Page last updated at 12:35 GMT, Wednesday, 23 December 2009

Brits opting for IVF 'Viking' babies

By Ellen Otzen
BBC World Service in Copenhagen

Vita Nova clinic
Business is booming at the Vita Nova clinic

The shortage of donor sperm in the UK has prompted British women to travel to Denmark in the hope of conceiving a child.

Ten-month old Oscar burps and babbles - like any healthy baby. But Oscar's origins are unusual.

His father is an anonymous Danish sperm donor and if it had not been for a recent law change in Denmark, Oscar would not be here at all.

For years his mother Abby, a London lawyer who does not want to use her real name, wanted to have a child of her own.

It does seem ludicrous that one has to travel so far to have a child
IVF mother

But when she found herself still single at 41, she decided to try for insemination with donor sperm.

After three unsuccessful attempts at her local London hospital, she was told there was no more available sperm left.

Abby eventually contacted a fertility clinic in Denmark.

Following IVF treatment there, she had a positive pregnancy test. She describes Oscar as her "miracle baby".


A new act from the UK's fertility watchdog - the Human Fertilisation and Embryology Authority (HFEA) - came into force this month.

I don't want anything to do with the children that grow up and want to find their father
Sperm donor

It allows people who were conceived with donor sperm to identify any half-siblings they might have.

But it does not address what has been described as the most pressing issue - the shortage of donor sperm in the UK.

Abby is not the only woman who has conceived with donor sperm from outside the UK.

With more and more women deciding to have children on their own, hundreds of British women are now travelling abroad for insemination.

Denmark, as home to the world's biggest sperm bank, is a popular destination.

The Danish spermbank Cryos exports sperm to 60 countries around the world. Its slogan is "Congratulations, it's a Viking".

Unlike the UK, it allows donors to be anonymous as well as paying them for their donations.

Since 2005 men in Britain have not been allowed to donate sperm anonymously, and demand in the UK now outstrips supply.

While the UK has ended the right to anonymity of donors, the Danes have been liberalising.

In 2007 it it became legal for Danish doctors to perform IVF on single women using sperm from anonymous donors.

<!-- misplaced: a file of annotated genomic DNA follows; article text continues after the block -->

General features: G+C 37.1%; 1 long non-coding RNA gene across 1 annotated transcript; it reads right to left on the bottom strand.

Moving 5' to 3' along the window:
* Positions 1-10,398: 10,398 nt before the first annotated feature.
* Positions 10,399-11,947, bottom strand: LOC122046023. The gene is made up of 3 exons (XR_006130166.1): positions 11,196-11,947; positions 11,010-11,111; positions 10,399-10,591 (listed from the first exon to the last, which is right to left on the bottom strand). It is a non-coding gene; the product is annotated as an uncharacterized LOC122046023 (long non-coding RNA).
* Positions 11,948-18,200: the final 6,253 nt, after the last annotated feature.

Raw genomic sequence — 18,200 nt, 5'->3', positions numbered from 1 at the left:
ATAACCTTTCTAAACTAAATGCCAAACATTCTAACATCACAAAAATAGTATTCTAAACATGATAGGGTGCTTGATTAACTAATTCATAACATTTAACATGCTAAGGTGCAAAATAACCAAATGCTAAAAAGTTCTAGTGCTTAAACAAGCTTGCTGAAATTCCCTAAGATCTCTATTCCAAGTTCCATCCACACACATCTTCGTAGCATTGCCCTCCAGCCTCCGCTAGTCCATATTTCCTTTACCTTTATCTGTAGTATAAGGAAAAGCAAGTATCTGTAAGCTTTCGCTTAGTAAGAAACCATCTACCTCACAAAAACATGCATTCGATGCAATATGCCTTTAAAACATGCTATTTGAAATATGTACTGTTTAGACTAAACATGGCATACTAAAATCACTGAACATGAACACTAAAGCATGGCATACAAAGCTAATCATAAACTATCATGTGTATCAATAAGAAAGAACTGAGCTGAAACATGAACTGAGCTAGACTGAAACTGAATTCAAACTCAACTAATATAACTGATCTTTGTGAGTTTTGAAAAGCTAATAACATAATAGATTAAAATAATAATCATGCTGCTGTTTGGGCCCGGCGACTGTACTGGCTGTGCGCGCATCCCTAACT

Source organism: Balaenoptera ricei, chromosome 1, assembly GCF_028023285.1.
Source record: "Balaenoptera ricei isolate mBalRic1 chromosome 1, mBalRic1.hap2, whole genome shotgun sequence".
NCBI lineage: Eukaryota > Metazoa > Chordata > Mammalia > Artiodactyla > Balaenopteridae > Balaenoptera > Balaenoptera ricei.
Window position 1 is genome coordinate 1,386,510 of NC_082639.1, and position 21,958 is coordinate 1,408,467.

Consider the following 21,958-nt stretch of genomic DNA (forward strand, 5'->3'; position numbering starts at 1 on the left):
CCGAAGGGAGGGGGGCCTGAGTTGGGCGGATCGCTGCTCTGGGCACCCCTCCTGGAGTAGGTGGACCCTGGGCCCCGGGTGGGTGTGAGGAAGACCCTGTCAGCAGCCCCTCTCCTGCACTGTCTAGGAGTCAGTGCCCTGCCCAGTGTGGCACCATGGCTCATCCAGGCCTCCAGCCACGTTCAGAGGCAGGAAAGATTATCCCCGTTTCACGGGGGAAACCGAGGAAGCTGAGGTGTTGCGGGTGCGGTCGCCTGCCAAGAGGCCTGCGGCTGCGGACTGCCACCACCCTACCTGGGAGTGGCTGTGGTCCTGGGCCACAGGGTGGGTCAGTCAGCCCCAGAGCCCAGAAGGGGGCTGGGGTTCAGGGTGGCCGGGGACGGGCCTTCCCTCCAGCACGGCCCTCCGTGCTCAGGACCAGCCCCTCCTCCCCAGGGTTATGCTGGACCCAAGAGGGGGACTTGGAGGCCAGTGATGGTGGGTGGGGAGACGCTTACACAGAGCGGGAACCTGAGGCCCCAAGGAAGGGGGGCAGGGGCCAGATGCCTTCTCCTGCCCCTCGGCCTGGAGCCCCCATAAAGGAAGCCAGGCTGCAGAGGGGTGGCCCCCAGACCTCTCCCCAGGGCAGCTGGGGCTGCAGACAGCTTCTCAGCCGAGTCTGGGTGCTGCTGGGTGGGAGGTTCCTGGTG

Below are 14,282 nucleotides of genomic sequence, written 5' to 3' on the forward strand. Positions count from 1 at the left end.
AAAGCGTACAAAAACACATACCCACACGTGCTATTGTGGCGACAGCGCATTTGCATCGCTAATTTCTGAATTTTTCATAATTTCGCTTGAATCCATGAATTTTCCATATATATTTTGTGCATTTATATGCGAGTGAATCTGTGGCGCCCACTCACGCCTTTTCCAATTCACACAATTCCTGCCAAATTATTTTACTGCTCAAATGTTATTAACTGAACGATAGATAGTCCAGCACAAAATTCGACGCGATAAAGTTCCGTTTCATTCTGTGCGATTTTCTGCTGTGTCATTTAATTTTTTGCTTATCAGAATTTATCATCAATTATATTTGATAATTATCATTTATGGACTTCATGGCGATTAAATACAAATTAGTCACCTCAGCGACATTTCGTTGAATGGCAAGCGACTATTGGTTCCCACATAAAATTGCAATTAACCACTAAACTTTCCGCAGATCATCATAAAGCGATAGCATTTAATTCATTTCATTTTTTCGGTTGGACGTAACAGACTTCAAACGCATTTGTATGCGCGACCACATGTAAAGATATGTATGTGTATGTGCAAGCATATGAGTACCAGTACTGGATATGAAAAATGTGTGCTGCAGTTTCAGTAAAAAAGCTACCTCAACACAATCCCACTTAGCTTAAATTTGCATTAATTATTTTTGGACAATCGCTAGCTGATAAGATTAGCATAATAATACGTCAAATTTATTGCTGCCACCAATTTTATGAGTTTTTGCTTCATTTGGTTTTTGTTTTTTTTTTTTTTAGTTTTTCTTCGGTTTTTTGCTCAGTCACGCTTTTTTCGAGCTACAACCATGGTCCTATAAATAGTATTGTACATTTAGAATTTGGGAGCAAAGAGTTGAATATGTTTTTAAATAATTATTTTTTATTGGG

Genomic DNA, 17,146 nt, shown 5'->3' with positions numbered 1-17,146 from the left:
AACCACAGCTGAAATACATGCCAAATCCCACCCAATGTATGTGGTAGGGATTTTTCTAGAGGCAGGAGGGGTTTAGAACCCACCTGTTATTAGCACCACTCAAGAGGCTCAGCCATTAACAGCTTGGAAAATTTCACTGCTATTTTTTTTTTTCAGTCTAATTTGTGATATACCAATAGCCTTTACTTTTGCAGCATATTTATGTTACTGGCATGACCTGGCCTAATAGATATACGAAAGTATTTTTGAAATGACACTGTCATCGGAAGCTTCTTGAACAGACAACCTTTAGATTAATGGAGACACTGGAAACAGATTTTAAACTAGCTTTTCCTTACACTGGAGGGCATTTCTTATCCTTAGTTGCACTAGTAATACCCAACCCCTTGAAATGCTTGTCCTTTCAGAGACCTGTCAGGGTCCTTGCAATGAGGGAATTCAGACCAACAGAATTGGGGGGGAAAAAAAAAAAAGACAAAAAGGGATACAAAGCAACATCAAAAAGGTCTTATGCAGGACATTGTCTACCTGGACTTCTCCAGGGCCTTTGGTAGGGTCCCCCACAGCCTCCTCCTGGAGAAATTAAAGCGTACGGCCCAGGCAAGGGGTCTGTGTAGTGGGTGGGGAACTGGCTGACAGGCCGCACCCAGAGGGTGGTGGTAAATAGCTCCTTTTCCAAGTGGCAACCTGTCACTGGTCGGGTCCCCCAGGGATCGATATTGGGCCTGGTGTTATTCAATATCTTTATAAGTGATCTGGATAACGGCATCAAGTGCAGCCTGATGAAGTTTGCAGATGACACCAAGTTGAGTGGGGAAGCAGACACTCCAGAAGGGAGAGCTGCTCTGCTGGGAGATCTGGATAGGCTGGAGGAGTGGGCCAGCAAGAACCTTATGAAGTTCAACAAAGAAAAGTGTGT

No waiting lists

Insemination has become good business for Danish fertility clinics.

Sophie Bugge
Women who have decided to have a child don't feel that they can wait two years, if there is a two-year waiting list
Sophie Bugge
Vita Nova

DanFert clinic in Copenhagen is now treating around 50 British women each year - in 2007 it saw only 20.

And Copenhagen's Vita Nova clinic has seen a 40% increase in the number of British women coming there each year since the clinic opened in 2005.

"In many of Denmark's neighbouring countries they have changed the laws so that donors can no longer be anonymous," said Sophie Bugge, head midwife at Vita Nova.

"This change in the law makes the waiting list for donor semen a lot longer.

"Women who have decided to have a child don't feel that they can wait two years, if there is a two-year waiting list.

"That is the most common reason to choose treatment in another country."

As well as the UK, the clinic also treats women from Germany, Sweden, Norway and Italy - a couple of women have travelled all the way from Uganda and Australia for treatment.

Casual donor

For Abby in London, travelling out of her own country for the insemination was a difficult experience.

"It does seem ludicrous that one has to travel so far to have a child when the law is framed in a way that should allow it to happen here," she said.

It is clear that the changing of the law has diminished the number of men who are prepared to volunteer to be donors her.

The casual donor - the student who did it for his beer money in the 1970s and 80s, doesn't exist any more," she said.

But that casual donor does still exist in Denmark.

Jonas, a 24-year-old science student, has been a sperm donor for 18 months.

He does it for the money and to get a health check a couple of times a year.

Would he carry on donating sperm if he could no longer be anonymous?

"Probably not, because I don't want anything to do with the children that grow up and want to find their father," he said.

He receives between 300 and 1000 Danish kroner ($60-$200) for each donation, depending on the quality of the sperm.

Meanwhile, the Cryos sperm bank is thriving.

In 2007 it opened a franchise in the US.

Last year, another franchise followed in India.

"Because of the recession, we are actually seeing a rise in the number of sperm donors coming to us right now," said Cryos CEO Ole Schou.

In Britain, HFEA has recently said that a longstanding ban on paying sperm donors should be reconsidered to address the donor shortage.

But until the law changes, British women will have to keep travelling to places like Denmark for help in conceiving a baby.

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